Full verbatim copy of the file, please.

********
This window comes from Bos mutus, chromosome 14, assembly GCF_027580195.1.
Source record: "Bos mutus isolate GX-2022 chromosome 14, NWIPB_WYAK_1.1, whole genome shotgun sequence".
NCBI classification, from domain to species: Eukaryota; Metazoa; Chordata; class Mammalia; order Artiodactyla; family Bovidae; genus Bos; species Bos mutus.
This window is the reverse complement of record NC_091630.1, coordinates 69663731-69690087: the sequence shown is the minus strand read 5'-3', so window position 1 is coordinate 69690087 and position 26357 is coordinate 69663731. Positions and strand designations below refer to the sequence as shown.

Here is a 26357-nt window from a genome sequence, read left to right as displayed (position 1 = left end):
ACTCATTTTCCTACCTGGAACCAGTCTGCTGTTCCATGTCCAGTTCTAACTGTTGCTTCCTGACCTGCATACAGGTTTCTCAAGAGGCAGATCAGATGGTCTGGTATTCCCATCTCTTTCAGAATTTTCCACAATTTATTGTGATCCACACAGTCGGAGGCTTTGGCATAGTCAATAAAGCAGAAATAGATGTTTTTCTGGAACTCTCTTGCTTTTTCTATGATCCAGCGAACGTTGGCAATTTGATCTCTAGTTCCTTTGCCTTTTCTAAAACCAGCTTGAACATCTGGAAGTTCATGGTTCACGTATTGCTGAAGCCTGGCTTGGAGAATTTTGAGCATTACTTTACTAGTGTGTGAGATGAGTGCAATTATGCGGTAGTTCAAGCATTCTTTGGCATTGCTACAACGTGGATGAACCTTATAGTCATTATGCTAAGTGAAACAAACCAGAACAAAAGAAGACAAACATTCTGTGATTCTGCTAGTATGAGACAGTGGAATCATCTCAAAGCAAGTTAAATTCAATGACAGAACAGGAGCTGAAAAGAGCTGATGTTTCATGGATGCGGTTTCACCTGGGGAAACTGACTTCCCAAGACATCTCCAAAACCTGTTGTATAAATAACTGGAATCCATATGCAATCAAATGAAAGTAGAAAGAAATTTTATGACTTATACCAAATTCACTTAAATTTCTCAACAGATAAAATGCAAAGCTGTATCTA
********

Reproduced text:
This window comes from Bos mutus, chromosome 14, assembly GCF_027580195.1.
Source record: "Bos mutus isolate GX-2022 chromosome 14, NWIPB_WYAK_1.1, whole genome shotgun sequence".
NCBI classification, from domain to species: Eukaryota; Metazoa; Chordata; class Mammalia; order Artiodactyla; family Bovidae; genus Bos; species Bos mutus.
This window is the reverse complement of record NC_091630.1, coordinates 69663731-69690087: the sequence shown is the minus strand read 5'-3', so window position 1 is coordinate 69690087 and position 26357 is coordinate 69663731. Positions and strand designations below refer to the sequence as shown.

Here is a 26357-nt window from a genome sequence, read left to right as displayed (position 1 = left end):
ACTCATTTTCCTACCTGGAACCAGTCTGCTGTTCCATGTCCAGTTCTAACTGTTGCTTCCTGACCTGCATACAGGTTTCTCAAGAGGCAGATCAGATGGTCTGGTATTCCCATCTCTTTCAGAATTTTCCACAATTTATTGTGATCCACACAGTCGGAGGCTTTGGCATAGTCAATAAAGCAGAAATAGATGTTTTTCTGGAACTCTCTTGCTTTTTCTATGATCCAGCGAACGTTGGCAATTTGATCTCTAGTTCCTTTGCCTTTTCTAAAACCAGCTTGAACATCTGGAAGTTCATGGTTCACGTATTGCTGAAGCCTGGCTTGGAGAATTTTGAGCATTACTTTACTAGTGTGTGAGATGAGTGCAATTATGCGGTAGTTCAAGCATTCTTTGGCATTGCTACAACGTGGATGAACCTTATAGTCATTATGCTAAGTGAAACAAACCAGAACAAAAGAAGACAAACATTCTGTGATTCTGCTAGTATGAGACAGTGGAATCATCTCAAAGCAAGTTAAATTCAATGACAGAACAGGAGCTGAAAAGAGCTGATGTTTCATGGATGCGGTTTCACCTGGGGAAACTGACTTCCCAAGACATCTCCAAAACCTGTTGTATAAATAACTGGAATCCATATGCAATCAAATGAAAGTAGAAAGAAATTTTATGACTTATACCAAATTCACTTAAATTTCTCAACAGATAAAATGCAAAGCTGTATCTA